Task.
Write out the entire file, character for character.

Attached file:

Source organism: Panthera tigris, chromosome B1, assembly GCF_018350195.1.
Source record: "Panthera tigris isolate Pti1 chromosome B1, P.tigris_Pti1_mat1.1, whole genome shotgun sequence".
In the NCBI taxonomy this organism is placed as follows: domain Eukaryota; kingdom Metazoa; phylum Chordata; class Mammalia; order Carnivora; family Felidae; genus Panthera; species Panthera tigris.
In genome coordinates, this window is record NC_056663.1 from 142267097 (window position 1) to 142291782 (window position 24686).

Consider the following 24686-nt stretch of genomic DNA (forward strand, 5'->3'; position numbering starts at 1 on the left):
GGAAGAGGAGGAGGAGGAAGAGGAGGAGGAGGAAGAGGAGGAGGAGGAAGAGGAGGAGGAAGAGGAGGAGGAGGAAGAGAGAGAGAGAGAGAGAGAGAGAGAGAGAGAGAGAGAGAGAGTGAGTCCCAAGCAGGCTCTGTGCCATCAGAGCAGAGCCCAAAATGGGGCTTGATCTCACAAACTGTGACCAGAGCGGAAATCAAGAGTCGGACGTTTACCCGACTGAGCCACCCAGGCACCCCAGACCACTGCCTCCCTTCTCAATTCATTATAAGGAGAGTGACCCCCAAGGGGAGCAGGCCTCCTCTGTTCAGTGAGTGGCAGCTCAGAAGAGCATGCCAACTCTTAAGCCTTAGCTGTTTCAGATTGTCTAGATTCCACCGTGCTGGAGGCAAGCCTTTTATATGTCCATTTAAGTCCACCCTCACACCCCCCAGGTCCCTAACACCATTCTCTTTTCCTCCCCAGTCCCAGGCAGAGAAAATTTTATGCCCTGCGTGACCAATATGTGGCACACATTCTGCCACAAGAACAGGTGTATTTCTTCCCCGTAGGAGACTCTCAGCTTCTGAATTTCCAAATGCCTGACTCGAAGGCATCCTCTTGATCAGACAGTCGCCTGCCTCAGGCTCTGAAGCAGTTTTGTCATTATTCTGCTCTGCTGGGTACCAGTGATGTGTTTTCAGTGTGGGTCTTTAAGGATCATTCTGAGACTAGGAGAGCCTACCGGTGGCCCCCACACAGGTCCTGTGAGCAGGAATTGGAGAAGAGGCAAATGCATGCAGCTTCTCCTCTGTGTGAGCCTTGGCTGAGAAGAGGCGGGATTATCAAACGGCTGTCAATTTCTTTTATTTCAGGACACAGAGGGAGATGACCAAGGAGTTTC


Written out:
Source organism: Panthera tigris, chromosome B1, assembly GCF_018350195.1.
Source record: "Panthera tigris isolate Pti1 chromosome B1, P.tigris_Pti1_mat1.1, whole genome shotgun sequence".
In the NCBI taxonomy this organism is placed as follows: domain Eukaryota; kingdom Metazoa; phylum Chordata; class Mammalia; order Carnivora; family Felidae; genus Panthera; species Panthera tigris.
In genome coordinates, this window is record NC_056663.1 from 142267097 (window position 1) to 142291782 (window position 24686).

Consider the following 24686-nt stretch of genomic DNA (forward strand, 5'->3'; position numbering starts at 1 on the left):
GGAAGAGGAGGAGGAGGAAGAGGAGGAGGAGGAAGAGGAGGAGGAGGAAGAGGAGGAGGAAGAGGAGGAGGAGGAAGAGAGAGAGAGAGAGAGAGAGAGAGAGAGAGAGAGAGAGAGAGTGAGTCCCAAGCAGGCTCTGTGCCATCAGAGCAGAGCCCAAAATGGGGCTTGATCTCACAAACTGTGACCAGAGCGGAAATCAAGAGTCGGACGTTTACCCGACTGAGCCACCCAGGCACCCCAGACCACTGCCTCCCTTCTCAATTCATTATAAGGAGAGTGACCCCCAAGGGGAGCAGGCCTCCTCTGTTCAGTGAGTGGCAGCTCAGAAGAGCATGCCAACTCTTAAGCCTTAGCTGTTTCAGATTGTCTAGATTCCACCGTGCTGGAGGCAAGCCTTTTATATGTCCATTTAAGTCCACCCTCACACCCCCCAGGTCCCTAACACCATTCTCTTTTCCTCCCCAGTCCCAGGCAGAGAAAATTTTATGCCCTGCGTGACCAATATGTGGCACACATTCTGCCACAAGAACAGGTGTATTTCTTCCCCGTAGGAGACTCTCAGCTTCTGAATTTCCAAATGCCTGACTCGAAGGCATCCTCTTGATCAGACAGTCGCCTGCCTCAGGCTCTGAAGCAGTTTTGTCATTATTCTGCTCTGCTGGGTACCAGTGATGTGTTTTCAGTGTGGGTCTTTAAGGATCATTCTGAGACTAGGAGAGCCTACCGGTGGCCCCCACACAGGTCCTGTGAGCAGGAATTGGAGAAGAGGCAAATGCATGCAGCTTCTCCTCTGTGTGAGCCTTGGCTGAGAAGAGGCGGGATTATCAAACGGCTGTCAATTTCTTTTATTTCAGGACACAGAGGGAGATGACCAAGGAGTTTC